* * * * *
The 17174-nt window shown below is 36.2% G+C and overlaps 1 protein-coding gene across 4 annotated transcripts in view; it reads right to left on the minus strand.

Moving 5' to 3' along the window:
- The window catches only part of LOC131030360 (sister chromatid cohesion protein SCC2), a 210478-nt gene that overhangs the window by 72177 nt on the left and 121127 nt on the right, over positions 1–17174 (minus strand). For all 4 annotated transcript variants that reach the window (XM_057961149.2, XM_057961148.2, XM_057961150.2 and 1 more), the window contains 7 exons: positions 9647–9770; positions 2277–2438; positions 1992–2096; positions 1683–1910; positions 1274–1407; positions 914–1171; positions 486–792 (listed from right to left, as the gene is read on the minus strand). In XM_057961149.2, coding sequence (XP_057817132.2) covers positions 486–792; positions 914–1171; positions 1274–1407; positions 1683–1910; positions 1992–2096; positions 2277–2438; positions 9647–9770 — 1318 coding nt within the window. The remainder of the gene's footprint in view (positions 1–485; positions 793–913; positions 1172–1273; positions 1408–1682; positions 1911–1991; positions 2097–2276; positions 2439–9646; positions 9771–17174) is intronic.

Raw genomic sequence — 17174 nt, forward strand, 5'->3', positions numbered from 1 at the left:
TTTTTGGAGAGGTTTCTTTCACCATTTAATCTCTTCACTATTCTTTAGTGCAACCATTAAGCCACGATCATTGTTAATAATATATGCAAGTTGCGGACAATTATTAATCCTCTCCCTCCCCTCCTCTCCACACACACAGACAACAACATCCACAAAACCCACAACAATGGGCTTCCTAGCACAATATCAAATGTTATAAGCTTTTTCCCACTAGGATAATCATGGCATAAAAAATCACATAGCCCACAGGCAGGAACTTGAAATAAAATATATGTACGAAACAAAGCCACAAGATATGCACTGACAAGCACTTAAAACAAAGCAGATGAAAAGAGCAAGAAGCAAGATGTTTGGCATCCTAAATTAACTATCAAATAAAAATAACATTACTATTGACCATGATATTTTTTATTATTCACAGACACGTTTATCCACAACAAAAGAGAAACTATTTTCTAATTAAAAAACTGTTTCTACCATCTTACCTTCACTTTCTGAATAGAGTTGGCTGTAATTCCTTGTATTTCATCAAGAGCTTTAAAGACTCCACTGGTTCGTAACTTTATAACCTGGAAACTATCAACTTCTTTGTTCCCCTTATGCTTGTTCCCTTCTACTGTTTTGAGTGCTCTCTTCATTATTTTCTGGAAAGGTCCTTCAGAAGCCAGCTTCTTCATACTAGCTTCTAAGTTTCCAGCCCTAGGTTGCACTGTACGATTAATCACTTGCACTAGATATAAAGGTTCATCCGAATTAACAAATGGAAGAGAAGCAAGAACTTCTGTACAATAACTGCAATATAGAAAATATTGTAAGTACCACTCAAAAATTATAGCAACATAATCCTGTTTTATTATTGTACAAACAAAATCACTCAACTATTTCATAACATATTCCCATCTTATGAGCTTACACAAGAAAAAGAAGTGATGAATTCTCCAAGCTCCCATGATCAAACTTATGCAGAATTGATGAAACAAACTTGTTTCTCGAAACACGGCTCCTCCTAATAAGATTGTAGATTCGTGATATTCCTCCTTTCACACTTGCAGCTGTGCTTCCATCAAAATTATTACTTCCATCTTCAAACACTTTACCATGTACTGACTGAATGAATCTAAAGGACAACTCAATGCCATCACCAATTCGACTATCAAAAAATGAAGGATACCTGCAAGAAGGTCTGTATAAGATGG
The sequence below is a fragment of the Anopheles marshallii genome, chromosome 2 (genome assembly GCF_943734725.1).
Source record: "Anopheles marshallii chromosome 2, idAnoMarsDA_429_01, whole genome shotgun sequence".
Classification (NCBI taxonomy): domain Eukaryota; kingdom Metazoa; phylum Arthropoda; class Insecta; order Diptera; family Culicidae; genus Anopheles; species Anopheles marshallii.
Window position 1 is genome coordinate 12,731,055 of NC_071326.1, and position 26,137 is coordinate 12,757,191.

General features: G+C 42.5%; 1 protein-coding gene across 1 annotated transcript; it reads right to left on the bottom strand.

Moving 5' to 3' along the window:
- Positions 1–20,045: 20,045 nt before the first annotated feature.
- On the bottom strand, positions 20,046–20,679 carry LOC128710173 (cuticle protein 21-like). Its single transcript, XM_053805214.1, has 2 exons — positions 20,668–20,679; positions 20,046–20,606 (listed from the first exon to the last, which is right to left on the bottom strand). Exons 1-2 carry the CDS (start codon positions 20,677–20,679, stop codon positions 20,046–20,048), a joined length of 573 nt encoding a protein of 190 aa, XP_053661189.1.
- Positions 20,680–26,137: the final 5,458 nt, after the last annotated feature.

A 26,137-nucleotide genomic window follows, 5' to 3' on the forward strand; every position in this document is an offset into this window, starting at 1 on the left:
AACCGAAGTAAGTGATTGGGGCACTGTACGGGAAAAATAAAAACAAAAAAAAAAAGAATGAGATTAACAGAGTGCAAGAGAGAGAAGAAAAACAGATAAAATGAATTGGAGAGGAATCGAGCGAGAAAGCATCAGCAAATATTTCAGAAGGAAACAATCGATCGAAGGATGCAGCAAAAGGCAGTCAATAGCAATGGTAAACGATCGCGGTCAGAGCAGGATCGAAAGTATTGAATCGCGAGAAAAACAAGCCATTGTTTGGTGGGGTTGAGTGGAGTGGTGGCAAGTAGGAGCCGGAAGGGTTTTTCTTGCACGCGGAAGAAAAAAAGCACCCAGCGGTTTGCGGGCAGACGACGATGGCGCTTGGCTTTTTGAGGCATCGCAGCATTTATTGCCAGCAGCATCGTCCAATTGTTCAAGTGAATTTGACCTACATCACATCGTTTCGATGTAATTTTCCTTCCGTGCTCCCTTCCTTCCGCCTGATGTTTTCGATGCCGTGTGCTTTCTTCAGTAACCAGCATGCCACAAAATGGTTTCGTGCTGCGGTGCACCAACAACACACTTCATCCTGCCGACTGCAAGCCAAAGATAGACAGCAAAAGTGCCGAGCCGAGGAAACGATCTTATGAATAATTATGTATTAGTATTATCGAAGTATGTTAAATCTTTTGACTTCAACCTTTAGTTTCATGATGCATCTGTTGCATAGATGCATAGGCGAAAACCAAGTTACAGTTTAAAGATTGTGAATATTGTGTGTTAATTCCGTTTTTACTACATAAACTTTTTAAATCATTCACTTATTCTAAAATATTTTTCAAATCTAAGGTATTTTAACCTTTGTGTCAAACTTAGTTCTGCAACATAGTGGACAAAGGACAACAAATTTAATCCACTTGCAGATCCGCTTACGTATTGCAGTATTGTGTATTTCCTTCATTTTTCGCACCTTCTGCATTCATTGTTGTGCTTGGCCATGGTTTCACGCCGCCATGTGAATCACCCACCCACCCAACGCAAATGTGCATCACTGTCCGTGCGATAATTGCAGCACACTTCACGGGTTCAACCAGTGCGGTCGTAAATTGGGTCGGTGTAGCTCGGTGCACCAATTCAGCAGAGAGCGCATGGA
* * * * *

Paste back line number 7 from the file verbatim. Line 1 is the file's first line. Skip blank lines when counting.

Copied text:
Source record: "Anopheles marshallii chromosome 2, idAnoMarsDA_429_01, whole genome shotgun sequence".